Similarly, Saori-chan was discharged from Sato Yuken's newly-reclaimed family hospital on the same day. She was there with us during Yamazaki Daisuke's funeral, holding Crosse's hands. Despite the fact that our appearances were different now, looking at her nevertheless still felt like looking at myself. It was the same feeling I had when I first met my twin sister ten years ago.

Kosuke and I decided to get rid of the weapons we kept in our Vaults. Apparently, Yanagisawa Gendou transferred the contents of the Golden Crescent Vault from the cargo ship to the underground storage I had beneath the Burgundy Hotel – the same place where I kept the remaining unused half of the Silver Crescent Vault. The money went to the charitable foundation we decided to form. We named it the Yamazaki Foundation.

Kosuke got a job in the Diet as an undersecretary. He was too young to run for higher positions, but the council believed that he was fit to run for Prime Minister like his father when the time comes.

Yamada Hidemi had the Concorde renovated. With Ayanami Fuuko's help, his new café looked twice as grand as before. Optimizing the space, the café could accommodate twice the number of customers as compared before. He accepted Fuuko's offer to become business partners, and their smashing success made it to several business newspapers.

Of course, the Concorde could use some help. And so, Hidemi hired two new baristas. As expected, Suzuki Akio and Lin Chen freaked out the café customers with their bloodcurdling display of romance and mega-weirdness. But they seemed happy with their jobs, while Akio continued his apprenticeship under Hidemi to become 'a better man for his Chinese wife with eleven Chinese kids'. Once in a while, Hidemi would scratch his head, pondering whether he made the right decision to employ them. But after seeing the gleeful smile on their faces as they slapped each other with whipped cream and caramel syrup, he would just end up smiling as well. Fuuko would smile whenever she sees Hidemi smile.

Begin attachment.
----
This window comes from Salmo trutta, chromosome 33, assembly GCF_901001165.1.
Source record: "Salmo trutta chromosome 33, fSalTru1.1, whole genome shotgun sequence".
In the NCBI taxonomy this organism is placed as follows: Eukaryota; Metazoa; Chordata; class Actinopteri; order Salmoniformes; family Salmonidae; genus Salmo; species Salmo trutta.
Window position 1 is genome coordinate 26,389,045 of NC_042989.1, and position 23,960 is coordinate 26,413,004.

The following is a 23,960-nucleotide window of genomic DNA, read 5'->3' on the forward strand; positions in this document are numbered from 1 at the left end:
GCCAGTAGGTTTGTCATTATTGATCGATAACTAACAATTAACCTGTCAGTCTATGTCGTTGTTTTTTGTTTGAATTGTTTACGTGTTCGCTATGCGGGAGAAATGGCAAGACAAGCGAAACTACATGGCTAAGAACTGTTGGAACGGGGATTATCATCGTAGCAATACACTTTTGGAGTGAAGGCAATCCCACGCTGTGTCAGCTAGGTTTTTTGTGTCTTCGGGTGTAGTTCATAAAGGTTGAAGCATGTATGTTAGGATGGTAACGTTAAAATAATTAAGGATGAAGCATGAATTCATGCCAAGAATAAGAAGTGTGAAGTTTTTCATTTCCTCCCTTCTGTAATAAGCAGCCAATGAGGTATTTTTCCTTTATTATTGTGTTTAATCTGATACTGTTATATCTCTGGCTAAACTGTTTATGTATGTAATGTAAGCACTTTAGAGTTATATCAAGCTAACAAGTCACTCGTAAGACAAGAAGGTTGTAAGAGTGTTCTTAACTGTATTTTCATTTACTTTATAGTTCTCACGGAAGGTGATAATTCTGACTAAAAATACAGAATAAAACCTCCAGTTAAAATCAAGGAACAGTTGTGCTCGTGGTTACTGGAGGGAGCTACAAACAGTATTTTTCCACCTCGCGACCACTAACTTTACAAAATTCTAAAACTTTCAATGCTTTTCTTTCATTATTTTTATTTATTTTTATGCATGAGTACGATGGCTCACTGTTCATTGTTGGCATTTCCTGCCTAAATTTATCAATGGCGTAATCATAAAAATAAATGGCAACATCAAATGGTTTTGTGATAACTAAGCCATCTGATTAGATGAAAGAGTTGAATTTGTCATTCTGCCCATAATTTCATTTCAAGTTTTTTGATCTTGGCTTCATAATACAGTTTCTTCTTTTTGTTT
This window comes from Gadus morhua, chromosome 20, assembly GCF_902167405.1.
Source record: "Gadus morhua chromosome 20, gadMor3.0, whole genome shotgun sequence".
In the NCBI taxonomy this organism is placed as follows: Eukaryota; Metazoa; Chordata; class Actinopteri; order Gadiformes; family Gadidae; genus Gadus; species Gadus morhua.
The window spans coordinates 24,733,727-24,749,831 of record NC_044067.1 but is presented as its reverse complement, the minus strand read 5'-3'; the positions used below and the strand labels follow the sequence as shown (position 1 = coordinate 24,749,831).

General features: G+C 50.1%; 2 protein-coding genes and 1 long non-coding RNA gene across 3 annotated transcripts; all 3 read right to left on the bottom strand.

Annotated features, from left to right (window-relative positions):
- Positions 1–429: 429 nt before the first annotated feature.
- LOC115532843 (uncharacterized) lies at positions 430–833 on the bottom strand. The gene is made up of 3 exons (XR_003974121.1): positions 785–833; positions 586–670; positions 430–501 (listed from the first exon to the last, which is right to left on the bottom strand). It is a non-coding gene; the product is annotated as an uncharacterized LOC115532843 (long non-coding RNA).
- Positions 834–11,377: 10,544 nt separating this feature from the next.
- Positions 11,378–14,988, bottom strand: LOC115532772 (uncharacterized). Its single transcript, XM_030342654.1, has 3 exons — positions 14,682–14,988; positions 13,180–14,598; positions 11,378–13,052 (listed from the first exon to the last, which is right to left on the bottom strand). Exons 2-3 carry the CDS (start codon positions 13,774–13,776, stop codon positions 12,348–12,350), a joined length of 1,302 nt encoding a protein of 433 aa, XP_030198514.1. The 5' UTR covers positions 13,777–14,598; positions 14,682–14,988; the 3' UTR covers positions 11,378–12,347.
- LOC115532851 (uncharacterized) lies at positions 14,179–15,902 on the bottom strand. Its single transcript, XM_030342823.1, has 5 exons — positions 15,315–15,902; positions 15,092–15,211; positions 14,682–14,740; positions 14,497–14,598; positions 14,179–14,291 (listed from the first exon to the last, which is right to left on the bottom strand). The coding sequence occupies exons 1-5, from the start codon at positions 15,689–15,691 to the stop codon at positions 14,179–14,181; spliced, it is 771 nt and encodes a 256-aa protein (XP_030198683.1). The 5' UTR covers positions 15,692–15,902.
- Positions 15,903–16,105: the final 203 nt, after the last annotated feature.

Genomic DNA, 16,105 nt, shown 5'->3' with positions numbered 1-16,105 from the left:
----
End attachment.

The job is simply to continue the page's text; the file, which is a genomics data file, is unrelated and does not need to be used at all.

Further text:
Kim Yoon Jae quit his job in The Decks as a club DJ. Before he left for Korea, he wrote a resignation letter to me. Instead of feeling sad, I could not help but burst out laughing after I read what he wrote in crooked Japanese –

"I, Kim Yoon Jae, am quitting my job as Lady Nu Huang's super 'kaboom-er'!

I shall go back to Korea and multiply, hekhekhek…

Just kidding. Bye Lady Nu!

Smile always!"

Of course, he signed his name with a scribbled happy face on the end. I knew that this time, his smile was for real. He enrolled in a university in Seoul to study Physics.

I sold all my hotels to Monsieur Vladimir Leonns. The deal was closed instantly for the simple reason that Kosuke was with me. The old fat hog made him play his favorite French love song on the piano. He hummed to the music, sounding like a seal from the Antarctic Ocean giving birth. I requested for him to hire Lucy as the hotel receptionist – a favor to which he agreed in change for another round of Ce Fut le Coup de Foudre.